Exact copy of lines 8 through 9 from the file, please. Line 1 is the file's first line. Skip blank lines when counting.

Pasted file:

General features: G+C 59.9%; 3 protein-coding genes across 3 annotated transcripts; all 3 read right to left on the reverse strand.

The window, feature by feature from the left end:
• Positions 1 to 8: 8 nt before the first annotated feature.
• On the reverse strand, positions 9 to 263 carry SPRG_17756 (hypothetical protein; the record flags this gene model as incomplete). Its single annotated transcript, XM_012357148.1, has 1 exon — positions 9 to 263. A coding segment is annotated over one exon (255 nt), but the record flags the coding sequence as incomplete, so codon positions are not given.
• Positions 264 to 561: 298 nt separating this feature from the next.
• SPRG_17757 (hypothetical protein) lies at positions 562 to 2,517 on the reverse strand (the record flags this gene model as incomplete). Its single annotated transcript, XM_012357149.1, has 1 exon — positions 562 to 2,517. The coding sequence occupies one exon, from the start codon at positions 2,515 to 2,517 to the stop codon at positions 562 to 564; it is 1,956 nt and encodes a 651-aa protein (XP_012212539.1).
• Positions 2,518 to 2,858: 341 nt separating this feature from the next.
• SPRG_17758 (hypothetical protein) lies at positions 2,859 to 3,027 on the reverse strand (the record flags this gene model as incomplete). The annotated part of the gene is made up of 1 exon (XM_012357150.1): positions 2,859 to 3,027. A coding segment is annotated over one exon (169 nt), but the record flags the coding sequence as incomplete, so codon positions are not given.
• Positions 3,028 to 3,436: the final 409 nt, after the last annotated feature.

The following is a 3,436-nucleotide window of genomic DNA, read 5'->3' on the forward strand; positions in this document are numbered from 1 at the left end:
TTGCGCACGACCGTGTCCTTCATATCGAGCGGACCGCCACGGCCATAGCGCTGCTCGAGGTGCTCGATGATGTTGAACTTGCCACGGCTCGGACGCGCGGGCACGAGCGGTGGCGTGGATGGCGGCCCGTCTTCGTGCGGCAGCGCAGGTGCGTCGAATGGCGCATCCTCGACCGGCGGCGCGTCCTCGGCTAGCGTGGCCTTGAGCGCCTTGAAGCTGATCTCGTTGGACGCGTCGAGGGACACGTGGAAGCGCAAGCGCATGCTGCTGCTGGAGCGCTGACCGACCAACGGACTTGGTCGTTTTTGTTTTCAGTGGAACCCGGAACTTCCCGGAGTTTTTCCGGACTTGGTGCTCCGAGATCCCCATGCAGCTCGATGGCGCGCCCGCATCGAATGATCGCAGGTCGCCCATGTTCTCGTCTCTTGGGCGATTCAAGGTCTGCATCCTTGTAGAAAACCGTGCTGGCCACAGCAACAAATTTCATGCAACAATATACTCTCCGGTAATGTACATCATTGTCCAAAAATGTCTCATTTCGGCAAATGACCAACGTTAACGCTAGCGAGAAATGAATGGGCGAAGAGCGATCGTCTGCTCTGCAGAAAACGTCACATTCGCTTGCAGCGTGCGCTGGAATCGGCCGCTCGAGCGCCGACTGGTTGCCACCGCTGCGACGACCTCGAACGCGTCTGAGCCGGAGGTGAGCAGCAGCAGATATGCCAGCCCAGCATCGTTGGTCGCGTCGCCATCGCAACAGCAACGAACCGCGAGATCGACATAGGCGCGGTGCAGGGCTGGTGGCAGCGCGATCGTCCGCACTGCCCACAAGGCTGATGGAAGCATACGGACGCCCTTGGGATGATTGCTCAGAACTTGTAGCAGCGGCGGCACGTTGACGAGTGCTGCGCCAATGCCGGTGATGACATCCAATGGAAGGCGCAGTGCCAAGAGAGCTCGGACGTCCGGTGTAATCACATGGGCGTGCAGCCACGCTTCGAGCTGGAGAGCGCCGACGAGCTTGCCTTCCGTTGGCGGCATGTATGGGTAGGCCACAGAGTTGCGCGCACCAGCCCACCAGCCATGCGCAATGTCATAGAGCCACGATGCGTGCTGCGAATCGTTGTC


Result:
• SPRG_17758 (hypothetical protein) lies at positions 2,859 to 3,027 on the reverse strand (the record flags this gene model as incomplete). The annotated part of the gene is made up of 1 exon (XM_012357150.1): positions 2,859 to 3,027. A coding segment is annotated over one exon (169 nt), but the record flags the coding sequence as incomplete, so codon positions are not given.
• Positions 3,028 to 3,436: the final 409 nt, after the last annotated feature.